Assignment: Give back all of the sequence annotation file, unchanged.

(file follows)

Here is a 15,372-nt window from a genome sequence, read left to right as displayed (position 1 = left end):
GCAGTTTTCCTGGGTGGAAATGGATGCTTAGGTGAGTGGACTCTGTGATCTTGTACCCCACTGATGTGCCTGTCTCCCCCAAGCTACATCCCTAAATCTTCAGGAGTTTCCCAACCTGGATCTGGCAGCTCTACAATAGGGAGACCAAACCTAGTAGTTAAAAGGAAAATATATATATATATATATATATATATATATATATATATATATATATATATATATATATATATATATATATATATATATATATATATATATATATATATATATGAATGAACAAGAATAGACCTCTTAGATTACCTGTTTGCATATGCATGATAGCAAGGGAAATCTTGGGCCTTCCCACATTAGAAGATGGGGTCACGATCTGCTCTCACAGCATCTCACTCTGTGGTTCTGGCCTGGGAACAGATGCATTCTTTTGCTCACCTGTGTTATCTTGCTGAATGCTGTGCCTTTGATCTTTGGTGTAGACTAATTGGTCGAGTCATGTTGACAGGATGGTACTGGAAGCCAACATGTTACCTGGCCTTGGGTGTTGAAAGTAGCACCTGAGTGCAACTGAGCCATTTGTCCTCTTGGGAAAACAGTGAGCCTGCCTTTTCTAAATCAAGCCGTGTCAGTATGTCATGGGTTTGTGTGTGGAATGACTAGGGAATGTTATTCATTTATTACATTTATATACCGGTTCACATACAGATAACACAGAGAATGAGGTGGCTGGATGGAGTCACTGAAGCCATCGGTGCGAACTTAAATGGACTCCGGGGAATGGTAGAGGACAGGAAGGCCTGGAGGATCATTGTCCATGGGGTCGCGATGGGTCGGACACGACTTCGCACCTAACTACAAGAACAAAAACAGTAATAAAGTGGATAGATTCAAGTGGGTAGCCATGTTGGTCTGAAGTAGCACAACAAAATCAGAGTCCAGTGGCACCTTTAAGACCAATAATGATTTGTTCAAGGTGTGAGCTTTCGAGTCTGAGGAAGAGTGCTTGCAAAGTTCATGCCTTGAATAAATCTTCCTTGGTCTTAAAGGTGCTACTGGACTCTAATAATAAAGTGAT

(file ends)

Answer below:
Here is a 15,372-nt window from a genome sequence, read left to right as displayed (position 1 = left end):
GCAGTTTTCCTGGGTGGAAATGGATGCTTAGGTGAGTGGACTCTGTGATCTTGTACCCCACTGATGTGCCTGTCTCCCCCAAGCTACATCCCTAAATCTTCAGGAGTTTCCCAACCTGGATCTGGCAGCTCTACAATAGGGAGACCAAACCTAGTAGTTAAAAGGAAAATATATATATATATATATATATATATATATATATATATATATATATATATATATATATATATATATATATATATATATATATATATATATATATATATATATGAATGAACAAGAATAGACCTCTTAGATTACCTGTTTGCATATGCATGATAGCAAGGGAAATCTTGGGCCTTCCCACATTAGAAGATGGGGTCACGATCTGCTCTCACAGCATCTCACTCTGTGGTTCTGGCCTGGGAACAGATGCATTCTTTTGCTCACCTGTGTTATCTTGCTGAATGCTGTGCCTTTGATCTTTGGTGTAGACTAATTGGTCGAGTCATGTTGACAGGATGGTACTGGAAGCCAACATGTTACCTGGCCTTGGGTGTTGAAAGTAGCACCTGAGTGCAACTGAGCCATTTGTCCTCTTGGGAAAACAGTGAGCCTGCCTTTTCTAAATCAAGCCGTGTCAGTATGTCATGGGTTTGTGTGTGGAATGACTAGGGAATGTTATTCATTTATTACATTTATATACCGGTTCACATACAGATAACACAGAGAATGAGGTGGCTGGATGGAGTCACTGAAGCCATCGGTGCGAACTTAAATGGACTCCGGGGAATGGTAGAGGACAGGAAGGCCTGGAGGATCATTGTCCATGGGGTCGCGATGGGTCGGACACGACTTCGCACCTAACTACAAGAACAAAAACAGTAATAAAGTGGATAGATTCAAGTGGGTAGCCATGTTGGTCTGAAGTAGCACAACAAAATCAGAGTCCAGTGGCACCTTTAAGACCAATAATGATTTGTTCAAGGTGTGAGCTTTCGAGTCTGAGGAAGAGTGCTTGCAAAGTTCATGCCTTGAATAAATCTTCCTTGGTCTTAAAGGTGCTACTGGACTCTAATAATAAAGTGAT